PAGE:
A recent study has confirmed that a person’s perception of the texture of chocolate, particularly its “creaminess”, can change considerably depending on the kind of music they are listening to.
There is growing consensus that the sound in places where we eat and drink – for example, restaurants and bars – significantly influences our perception of flavor and taste. In recent years, there has been growing interest in determining whether sound (particularly music) can affect not only the basic taste qualities related to food and drink items (such as sourness, bitterness, sweetness, etc.), but also other important parts of the tasting experience, such as creaminess, crunchiness, and/or carbonation.
In a recent experiment, a group of researchers had hypothesized that particular soundtracks might influence people’s perception of the texture of chocolate, especially its creaminess. For this study, 116 participants (65 females and 51 males; mean age 35) were asked to eat identical pieces of Belgian chocolate while listening to two different soundtracks intended to evoke either creaminess/smoothness or roughness. The participants were unaware that the chocolates were identical. Chocolate samples were made with either a 71% or 80% cocoa content and formed into either angular or round shapes. The participants were divided into four groups, one corresponding to each of the existing types of chocolate. In each group, participants were asked to taste and rate the same chocolate two times, each time while listening to one of the two specially composed pieces – a “creamy” soundtrack involving a recording of long flute notes and a “rough” soundtrack involving a recording of three violins playing short, dissonant notes.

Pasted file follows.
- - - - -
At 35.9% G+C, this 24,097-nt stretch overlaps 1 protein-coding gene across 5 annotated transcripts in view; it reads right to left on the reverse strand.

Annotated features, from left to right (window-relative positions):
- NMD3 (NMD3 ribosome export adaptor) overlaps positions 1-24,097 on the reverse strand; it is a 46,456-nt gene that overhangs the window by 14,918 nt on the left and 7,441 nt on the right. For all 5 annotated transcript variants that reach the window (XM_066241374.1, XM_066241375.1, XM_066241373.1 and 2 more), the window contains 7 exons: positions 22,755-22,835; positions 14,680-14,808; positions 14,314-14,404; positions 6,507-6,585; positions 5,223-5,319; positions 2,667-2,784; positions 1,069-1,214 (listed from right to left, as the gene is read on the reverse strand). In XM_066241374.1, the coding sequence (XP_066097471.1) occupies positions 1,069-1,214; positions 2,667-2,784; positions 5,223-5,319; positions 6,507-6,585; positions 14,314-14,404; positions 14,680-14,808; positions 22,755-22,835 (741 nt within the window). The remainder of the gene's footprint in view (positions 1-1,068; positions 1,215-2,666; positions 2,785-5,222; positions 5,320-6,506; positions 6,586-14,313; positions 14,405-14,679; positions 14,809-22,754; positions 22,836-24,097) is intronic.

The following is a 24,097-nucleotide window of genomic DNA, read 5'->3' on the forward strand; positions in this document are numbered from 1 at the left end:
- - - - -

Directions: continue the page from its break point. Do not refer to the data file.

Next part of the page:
The findings, published in the journal Appetite, revealed that the soundtracks had the expected influence on the perceived creaminess of the chocolates. Specifically, the creamy soundtrack considerably increased ratings on creaminess in comparison to the effects of the rough soundtrack (which decreased the perceived creaminess). The different chocolate types (cacao content and shape) did not have a significant influence on the participants’ ratings. Moreover, the participants reported liking the creamy soundtrack significantly more than the rough soundtrack.However, such differences in participant’s enjoyment for the soundtrack did not have an effect on their overall liking of the chocolates. In keeping with this finding, it could be assumed that the greater liking of the creamy soundtrack could have increased chocolate enjoyment, which then enhanced the perceived creaminess of the chocolate. Additional subdivision of the statistics (dividing the participants by soundtrack liking) showed that only those who liked the creamy soundtrack rated the chocolate as creamier while listening to the creamy soundtrack.
The researchers assert that the findings could be valuable to innovators in the food industry since they demonstrate that sound can have an influence on the perception and enjoyment of food.
Written By: Nigar Celep, BASc